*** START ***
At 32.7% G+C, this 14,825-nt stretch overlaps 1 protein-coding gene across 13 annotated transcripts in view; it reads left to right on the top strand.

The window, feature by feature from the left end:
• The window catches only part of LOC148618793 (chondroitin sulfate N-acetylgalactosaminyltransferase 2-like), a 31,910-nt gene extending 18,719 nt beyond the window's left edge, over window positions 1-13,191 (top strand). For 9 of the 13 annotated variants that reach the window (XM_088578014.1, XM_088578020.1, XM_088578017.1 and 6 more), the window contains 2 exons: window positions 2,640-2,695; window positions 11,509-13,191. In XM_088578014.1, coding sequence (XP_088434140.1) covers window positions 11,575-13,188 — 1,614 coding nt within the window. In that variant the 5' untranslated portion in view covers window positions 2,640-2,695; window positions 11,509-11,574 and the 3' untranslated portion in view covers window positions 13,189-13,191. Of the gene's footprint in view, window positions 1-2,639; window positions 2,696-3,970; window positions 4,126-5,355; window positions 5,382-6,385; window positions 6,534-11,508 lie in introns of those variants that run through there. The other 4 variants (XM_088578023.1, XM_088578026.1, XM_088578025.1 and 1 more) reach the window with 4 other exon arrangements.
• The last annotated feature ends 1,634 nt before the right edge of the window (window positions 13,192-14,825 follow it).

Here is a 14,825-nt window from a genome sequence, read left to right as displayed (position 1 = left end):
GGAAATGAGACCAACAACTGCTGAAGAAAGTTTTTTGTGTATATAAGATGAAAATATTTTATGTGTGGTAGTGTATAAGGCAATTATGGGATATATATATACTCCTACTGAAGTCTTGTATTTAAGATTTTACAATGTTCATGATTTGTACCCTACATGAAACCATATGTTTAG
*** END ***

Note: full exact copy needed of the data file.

At 32.7% G+C, this 14,825-nt stretch overlaps 1 protein-coding gene across 13 annotated transcripts in view; it reads left to right on the top strand.

The window, feature by feature from the left end:
• The window catches only part of LOC148618793 (chondroitin sulfate N-acetylgalactosaminyltransferase 2-like), a 31,910-nt gene extending 18,719 nt beyond the window's left edge, over window positions 1-13,191 (top strand). For 9 of the 13 annotated variants that reach the window (XM_088578014.1, XM_088578020.1, XM_088578017.1 and 6 more), the window contains 2 exons: window positions 2,640-2,695; window positions 11,509-13,191. In XM_088578014.1, coding sequence (XP_088434140.1) covers window positions 11,575-13,188 — 1,614 coding nt within the window. In that variant the 5' untranslated portion in view covers window positions 2,640-2,695; window positions 11,509-11,574 and the 3' untranslated portion in view covers window positions 13,189-13,191. Of the gene's footprint in view, window positions 1-2,639; window positions 2,696-3,970; window positions 4,126-5,355; window positions 5,382-6,385; window positions 6,534-11,508 lie in introns of those variants that run through there. The other 4 variants (XM_088578023.1, XM_088578026.1, XM_088578025.1 and 1 more) reach the window with 4 other exon arrangements.
• The last annotated feature ends 1,634 nt before the right edge of the window (window positions 13,192-14,825 follow it).

Here is a 14,825-nt window from a genome sequence, read left to right as displayed (position 1 = left end):
GGAAATGAGACCAACAACTGCTGAAGAAAGTTTTTTGTGTATATAAGATGAAAATATTTTATGTGTGGTAGTGTATAAGGCAATTATGGGATATATATATACTCCTACTGAAGTCTTGTATTTAAGATTTTACAATGTTCATGATTTGTACCCTACATGAAACCATATGTTTAG